Gunter Bombaerts and Diana MartinTU Eindhoven, the Netherlands Engineers often see themselves as the guardians…
Alison Gwynne-Evans (Professional Communication Studies, University of Cape Town, South Africa)
In South Africa, the accreditation of engineering programmes at undergraduate level is formulated by the Engineering Council of South-Africa (ECSA) in terms of three criteria, positioned at different levels depending on the qualification: (1) programme design and credits, (2) knowledge profile and (3) a set of graduate attributes (ECSA E-02-PE, 2019).
In the first two criteria there is a noticeable emphasis on scientific, mathematical and engineering science with a lack of explicit reference to ethics and no attempt to define how ethics is to be understood or incorporated in the programme. In the eleven graduate attributes, which define the expected levels of competence for graduates, the two graduate attributes most clearly relating to ethics are GA 7, relating to sustainability and impact of engineering activity, where students are required to show “critical awareness of the sustainability and impact of engineering on the social, industrial and physical environment” and GA 10, that of Engineering Professionalism, requiring students to demonstrate “critical awareness of the need to act professionally and ethically and to exercise judgement and take responsibility within own limits of competence” (ECSA E-02-PE, 2019). In contrast to the other graduate attributes which require the demonstration of competence that includes knowledge, skill and attitude (ECSA R-08-PE, 2018), the specific formulation of these graduate attributes appear to exclude the demonstration of attitude or self-knowledge from the assessment process. This allows accreditation of ethics to focus on the assessment of knowledge of content and process rather than of values or attitudes, such as would be required in the demonstration of the development of ethical judgment or ethical responsibility within a context appropriate for graduate engineers. This encourages the assessment of ethics to measure knowledge about ethical process and codes of conduct rather than requiring the student to engage critically with their own developing self-knowledge or to give evidence of developing ethical awareness.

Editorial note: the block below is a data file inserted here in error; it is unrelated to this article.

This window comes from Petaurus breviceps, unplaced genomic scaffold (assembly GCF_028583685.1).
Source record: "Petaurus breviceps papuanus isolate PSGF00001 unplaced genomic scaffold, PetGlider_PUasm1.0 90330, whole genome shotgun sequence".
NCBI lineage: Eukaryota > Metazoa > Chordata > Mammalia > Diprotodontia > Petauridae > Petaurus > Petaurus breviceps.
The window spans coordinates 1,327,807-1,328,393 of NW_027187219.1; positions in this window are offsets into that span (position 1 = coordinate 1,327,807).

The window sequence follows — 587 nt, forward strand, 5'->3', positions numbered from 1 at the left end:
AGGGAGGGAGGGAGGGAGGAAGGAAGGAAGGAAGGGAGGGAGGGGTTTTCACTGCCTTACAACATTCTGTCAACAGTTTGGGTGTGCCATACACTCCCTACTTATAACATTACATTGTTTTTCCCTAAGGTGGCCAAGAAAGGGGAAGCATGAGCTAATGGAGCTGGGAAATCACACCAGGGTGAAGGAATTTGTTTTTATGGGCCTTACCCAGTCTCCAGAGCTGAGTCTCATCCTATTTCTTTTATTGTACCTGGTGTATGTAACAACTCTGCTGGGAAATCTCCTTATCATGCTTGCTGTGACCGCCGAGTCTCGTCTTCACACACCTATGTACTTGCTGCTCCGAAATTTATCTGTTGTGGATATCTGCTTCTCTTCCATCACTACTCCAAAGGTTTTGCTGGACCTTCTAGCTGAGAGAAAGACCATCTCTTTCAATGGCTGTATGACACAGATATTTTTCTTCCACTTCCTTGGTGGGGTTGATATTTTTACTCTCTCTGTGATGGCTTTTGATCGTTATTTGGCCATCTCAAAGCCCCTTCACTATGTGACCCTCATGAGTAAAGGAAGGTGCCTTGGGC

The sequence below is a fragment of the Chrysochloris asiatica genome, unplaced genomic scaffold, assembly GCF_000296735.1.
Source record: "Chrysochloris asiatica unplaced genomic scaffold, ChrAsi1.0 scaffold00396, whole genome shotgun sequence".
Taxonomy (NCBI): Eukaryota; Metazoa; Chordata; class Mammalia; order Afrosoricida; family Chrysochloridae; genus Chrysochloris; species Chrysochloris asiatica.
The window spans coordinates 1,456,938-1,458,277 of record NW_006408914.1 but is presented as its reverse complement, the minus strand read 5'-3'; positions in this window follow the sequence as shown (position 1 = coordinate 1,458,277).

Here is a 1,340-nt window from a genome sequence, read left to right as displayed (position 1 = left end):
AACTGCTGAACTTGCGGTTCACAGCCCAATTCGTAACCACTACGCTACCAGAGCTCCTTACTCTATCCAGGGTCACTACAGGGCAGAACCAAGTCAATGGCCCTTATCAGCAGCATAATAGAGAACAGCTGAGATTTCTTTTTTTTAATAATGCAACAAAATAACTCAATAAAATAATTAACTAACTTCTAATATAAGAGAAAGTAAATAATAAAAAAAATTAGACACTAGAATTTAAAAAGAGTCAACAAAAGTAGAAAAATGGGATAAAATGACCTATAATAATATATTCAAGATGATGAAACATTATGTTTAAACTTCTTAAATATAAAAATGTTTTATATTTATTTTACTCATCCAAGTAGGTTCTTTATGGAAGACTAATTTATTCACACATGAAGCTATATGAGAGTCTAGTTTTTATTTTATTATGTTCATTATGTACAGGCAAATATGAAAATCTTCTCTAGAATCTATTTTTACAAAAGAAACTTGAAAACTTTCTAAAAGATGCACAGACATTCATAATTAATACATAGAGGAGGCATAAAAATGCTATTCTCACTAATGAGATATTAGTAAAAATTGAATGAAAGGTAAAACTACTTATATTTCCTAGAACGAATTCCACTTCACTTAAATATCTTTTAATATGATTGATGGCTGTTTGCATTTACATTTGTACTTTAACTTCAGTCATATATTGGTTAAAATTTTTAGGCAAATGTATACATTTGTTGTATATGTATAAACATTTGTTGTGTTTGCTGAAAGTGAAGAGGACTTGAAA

As the graduate moves into the next stage of registration as a candidate or professional engineer, the ability to demonstrate attitude and values will be required in order to engage meaningfully with ethical judgement within engineering. Restricting undergraduate level engagement with ethics to “objective” content knowledge precludes a focus on the values and attitudes that are indispensable for a practising engineer.
The accreditation process should be responsive to the engagement of practitioners and educators and the changes in the formulation of accreditation standards over the years, provides evidence of this. Currently, the formulation of graduate attributes is under review and it can be anticipated that changes profile a more nuanced understanding of ethics that will enable accreditation to address ethics in a more integrated way.